New Delhi, Sep 21 (UNI) Only around 10 per cent of Indians had life insurance and two per cent health insurance cover in 2007, a study says.
Life insurance providers in India managed to reach 105 million customers in 2007, according to estimates prepared by Christopher Butel, Chairman of Invest India Market Solutions.
The study says health insurance market is growing strongly at an annual rate of more than 40 per cent but on a small base only with total coverage still very low at around two per cent of the population.
The study expects life insurance market to grow between 10 and 20 per cent annually.
As much as 89.5 per cent of people with annual income of over Rs five lakh have life insurance cover, while for those slotted between Rs 2.5 to Rs five lakh income it was 87 per cent. Between Re one and Rs 2.5 lakh, coverage is 74 per cent and between Rs 50,000 and Rs 1 lakh, the coverage is 51.1 per cent. For those who have income less than Rs 50,000, the coverage is at a low of 19.2 per cent, the study estimates.
More than 80 per cent of businessmen have gone for life insurance cover, while the corresponding figure for government salaried workers is 72.6 per cent, followed by self employed professionals at 68.8 per cent. Percentage coverage for the agricultural labour was the lowest at 15 per cent.
The study says the Central government's decision recently to mobilise new pension system (NPS) for informal sector workers, and initiatives to establish micro-pension schemes for the lowest income workers could boost the retirement savings market which is presently targeted at public sector and private sector salaried employees.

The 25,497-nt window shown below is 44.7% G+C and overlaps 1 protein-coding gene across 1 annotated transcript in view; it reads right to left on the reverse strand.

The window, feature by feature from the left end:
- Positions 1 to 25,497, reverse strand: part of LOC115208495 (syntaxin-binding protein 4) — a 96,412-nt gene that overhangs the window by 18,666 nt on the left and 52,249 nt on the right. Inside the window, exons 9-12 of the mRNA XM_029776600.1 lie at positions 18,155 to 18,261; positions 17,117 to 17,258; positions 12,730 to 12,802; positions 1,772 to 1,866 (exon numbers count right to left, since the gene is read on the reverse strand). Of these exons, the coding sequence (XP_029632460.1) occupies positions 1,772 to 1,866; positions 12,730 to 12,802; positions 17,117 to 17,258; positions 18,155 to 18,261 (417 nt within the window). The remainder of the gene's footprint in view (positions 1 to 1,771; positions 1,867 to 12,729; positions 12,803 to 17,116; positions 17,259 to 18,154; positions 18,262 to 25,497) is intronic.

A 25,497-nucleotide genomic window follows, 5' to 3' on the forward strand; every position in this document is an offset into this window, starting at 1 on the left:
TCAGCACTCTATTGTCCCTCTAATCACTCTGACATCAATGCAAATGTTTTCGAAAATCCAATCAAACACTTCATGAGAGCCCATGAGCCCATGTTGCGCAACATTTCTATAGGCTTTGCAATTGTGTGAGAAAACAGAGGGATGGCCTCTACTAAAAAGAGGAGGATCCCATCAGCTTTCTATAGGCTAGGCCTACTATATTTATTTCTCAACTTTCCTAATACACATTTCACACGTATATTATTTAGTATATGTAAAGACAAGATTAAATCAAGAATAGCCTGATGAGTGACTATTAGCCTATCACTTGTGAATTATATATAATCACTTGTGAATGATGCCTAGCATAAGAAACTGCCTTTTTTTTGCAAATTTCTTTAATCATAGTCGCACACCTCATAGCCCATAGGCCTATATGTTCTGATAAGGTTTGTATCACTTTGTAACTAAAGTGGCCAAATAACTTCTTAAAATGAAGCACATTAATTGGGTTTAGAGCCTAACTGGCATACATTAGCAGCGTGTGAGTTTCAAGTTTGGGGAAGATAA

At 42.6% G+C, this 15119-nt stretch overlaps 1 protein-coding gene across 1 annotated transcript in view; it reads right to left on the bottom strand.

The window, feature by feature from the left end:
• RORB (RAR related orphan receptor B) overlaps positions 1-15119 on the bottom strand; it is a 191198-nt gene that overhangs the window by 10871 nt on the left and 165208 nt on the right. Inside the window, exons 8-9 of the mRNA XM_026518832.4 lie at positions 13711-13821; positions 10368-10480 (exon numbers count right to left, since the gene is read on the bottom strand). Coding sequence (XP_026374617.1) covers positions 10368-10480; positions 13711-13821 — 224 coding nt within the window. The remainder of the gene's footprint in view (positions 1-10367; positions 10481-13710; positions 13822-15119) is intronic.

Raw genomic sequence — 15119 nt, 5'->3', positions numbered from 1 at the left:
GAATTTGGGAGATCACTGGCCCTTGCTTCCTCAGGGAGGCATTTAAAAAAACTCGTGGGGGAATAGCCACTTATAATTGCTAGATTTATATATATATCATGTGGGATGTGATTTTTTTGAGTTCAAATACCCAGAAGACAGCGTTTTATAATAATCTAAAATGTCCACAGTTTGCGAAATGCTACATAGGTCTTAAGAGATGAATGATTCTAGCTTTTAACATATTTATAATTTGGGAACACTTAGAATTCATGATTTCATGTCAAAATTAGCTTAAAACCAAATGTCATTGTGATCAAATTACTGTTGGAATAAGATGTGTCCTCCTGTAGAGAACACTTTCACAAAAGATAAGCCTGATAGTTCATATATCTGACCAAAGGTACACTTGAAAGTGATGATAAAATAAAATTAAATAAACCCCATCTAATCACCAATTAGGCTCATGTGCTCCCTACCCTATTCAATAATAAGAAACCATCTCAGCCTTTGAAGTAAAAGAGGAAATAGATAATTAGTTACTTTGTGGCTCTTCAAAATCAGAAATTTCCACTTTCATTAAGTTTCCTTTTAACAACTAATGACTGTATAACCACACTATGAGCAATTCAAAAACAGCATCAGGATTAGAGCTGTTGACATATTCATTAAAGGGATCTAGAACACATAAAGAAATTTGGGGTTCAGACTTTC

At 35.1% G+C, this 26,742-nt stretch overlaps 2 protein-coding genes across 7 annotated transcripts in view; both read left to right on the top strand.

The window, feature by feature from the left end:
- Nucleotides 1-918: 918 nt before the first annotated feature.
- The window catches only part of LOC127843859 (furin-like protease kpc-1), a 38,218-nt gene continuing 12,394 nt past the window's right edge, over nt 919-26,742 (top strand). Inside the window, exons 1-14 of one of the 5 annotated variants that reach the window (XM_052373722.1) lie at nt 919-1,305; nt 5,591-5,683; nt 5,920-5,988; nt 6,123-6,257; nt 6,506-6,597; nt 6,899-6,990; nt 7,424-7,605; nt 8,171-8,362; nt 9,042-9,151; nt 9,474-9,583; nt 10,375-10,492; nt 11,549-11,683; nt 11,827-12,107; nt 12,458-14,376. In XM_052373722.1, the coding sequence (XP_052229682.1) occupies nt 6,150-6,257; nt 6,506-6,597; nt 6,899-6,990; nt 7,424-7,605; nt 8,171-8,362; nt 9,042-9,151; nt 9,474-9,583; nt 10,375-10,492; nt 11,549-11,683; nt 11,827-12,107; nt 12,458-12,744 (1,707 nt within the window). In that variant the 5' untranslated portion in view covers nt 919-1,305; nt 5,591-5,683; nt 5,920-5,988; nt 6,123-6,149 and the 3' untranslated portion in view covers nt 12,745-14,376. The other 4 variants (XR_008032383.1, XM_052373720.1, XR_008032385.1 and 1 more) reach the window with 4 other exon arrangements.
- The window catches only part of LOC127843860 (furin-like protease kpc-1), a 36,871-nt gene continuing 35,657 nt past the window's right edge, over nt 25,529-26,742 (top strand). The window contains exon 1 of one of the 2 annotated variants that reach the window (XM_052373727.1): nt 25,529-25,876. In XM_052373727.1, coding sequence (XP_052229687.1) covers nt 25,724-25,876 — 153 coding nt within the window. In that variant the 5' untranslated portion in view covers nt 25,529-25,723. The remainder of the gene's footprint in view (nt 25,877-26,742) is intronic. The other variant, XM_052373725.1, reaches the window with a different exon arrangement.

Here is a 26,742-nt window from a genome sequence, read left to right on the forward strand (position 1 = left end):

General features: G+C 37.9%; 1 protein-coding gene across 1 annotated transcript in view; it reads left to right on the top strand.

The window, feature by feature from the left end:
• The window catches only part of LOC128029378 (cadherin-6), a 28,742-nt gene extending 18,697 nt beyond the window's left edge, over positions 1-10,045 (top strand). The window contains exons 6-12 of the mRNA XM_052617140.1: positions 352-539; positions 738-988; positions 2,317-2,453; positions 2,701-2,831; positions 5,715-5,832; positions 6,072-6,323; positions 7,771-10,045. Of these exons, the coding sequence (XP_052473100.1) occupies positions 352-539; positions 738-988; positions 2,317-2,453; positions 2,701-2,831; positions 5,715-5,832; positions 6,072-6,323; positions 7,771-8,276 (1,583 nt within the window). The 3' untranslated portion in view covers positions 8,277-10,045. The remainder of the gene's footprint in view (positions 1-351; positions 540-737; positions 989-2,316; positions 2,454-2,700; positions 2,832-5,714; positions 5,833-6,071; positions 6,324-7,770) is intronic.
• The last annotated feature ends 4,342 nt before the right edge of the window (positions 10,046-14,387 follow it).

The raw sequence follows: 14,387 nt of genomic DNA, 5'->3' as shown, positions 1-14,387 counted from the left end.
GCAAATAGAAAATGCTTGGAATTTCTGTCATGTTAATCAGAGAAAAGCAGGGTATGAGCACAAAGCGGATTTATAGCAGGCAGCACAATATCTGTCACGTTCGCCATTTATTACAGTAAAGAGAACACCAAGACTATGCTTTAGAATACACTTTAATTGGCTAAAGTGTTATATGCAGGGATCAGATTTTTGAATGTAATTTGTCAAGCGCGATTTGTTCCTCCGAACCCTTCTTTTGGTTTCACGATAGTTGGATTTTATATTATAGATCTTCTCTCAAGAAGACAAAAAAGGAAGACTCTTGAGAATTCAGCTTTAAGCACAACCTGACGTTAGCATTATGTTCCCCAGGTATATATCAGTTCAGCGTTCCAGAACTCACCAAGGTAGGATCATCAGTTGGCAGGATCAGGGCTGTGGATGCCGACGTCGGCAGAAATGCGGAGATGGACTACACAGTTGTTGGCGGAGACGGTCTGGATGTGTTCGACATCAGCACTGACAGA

NPS, it adds, can help tap potential of 80 milllion customers.
In aggregate terms, about 10 per cent of the paid workforce in India is saving for retirement currently through either employer-sponsored schemes or voluntarily through public provident fund, life insurance and mutual fund products. This market has the potential to grow double its present size with successful promotion, sale and distribution of NPS, the study says.
It says life insurers and asset management companies can also capture a share of NPS demand with pension products that they offer directly. Presently, only 2.7 per cent of existing life insurance and retail mutual fund customers save consciously for retirement in the form of life insurance plans and mutual fund products currently.
The study says government interventions are required in the health insurance market to both mandate and subsidise the premium costs for certain consumer segments to promote more inclusive arrangements and to share risk to enable the sector grow in a more predictable and financially sound manner.
At the same time, the study recommends regulating pricing practices of health providers and rebasing public health provision to dovetail with health insurance modalities.
The study will form the theme paper at an Insurance Summit 2008 to be held here on September 26-27. The two-day session will be addressed by a number of experts from India and abroad including IRDA chairman J Harinaryan.
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